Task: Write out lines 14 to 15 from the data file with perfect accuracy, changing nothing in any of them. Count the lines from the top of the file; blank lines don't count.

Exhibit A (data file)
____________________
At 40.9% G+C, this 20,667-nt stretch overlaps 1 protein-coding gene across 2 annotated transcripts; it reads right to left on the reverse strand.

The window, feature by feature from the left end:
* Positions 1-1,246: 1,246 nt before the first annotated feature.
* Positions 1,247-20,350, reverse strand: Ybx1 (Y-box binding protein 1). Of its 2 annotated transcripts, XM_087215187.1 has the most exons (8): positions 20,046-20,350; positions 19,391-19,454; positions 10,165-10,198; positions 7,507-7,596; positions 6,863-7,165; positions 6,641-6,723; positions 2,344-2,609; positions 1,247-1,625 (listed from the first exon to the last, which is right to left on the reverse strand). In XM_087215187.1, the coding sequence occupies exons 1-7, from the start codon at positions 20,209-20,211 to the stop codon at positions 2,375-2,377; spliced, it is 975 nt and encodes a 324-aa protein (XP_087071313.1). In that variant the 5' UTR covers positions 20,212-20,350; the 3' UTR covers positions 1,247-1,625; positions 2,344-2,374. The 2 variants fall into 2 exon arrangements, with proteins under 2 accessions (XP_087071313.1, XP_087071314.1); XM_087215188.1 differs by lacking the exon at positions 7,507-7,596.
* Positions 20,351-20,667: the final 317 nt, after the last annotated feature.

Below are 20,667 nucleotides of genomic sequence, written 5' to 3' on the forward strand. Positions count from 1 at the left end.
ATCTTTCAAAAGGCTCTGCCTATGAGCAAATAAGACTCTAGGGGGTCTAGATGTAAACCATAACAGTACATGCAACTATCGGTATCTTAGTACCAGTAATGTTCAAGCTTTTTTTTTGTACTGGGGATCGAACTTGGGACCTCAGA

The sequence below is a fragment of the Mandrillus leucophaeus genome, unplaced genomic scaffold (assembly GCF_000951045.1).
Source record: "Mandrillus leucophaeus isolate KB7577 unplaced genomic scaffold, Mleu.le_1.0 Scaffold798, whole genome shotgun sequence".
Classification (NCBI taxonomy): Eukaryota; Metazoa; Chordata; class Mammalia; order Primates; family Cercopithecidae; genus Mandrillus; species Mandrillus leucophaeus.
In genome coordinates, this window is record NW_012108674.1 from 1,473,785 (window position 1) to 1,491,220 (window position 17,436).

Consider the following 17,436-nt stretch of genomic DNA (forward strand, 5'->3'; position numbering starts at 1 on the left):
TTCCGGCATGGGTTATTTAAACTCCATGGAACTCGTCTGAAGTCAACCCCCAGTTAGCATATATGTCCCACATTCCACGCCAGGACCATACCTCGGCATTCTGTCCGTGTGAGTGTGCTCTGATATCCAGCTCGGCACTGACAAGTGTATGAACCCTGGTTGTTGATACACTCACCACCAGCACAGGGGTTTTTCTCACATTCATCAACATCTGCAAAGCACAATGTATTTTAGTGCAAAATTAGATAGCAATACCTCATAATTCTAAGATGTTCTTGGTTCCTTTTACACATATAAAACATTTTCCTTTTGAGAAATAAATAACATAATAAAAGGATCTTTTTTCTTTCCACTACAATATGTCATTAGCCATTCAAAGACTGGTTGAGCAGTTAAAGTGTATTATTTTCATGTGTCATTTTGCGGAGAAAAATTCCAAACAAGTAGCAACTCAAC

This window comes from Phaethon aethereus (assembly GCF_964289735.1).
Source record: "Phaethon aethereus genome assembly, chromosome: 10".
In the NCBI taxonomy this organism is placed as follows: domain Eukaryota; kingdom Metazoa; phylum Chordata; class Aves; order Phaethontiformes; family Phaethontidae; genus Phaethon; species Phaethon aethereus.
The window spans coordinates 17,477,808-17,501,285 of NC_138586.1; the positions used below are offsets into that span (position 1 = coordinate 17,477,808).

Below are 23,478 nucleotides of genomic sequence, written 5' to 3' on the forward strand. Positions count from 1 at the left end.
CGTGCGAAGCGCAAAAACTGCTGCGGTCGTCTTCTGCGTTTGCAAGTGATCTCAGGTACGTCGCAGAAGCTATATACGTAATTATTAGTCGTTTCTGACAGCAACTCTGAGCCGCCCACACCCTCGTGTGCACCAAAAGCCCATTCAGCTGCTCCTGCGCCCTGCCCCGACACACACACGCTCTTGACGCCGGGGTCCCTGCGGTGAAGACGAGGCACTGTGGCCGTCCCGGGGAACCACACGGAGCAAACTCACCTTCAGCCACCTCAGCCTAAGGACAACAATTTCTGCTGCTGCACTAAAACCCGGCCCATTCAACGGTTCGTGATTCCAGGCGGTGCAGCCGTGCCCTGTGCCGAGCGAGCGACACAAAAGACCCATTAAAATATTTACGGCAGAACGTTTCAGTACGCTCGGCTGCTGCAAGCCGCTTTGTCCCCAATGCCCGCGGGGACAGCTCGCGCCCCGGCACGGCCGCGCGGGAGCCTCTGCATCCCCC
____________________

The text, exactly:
This window comes from Phaethon aethereus (assembly GCF_964289735.1).
Source record: "Phaethon aethereus genome assembly, chromosome: 10".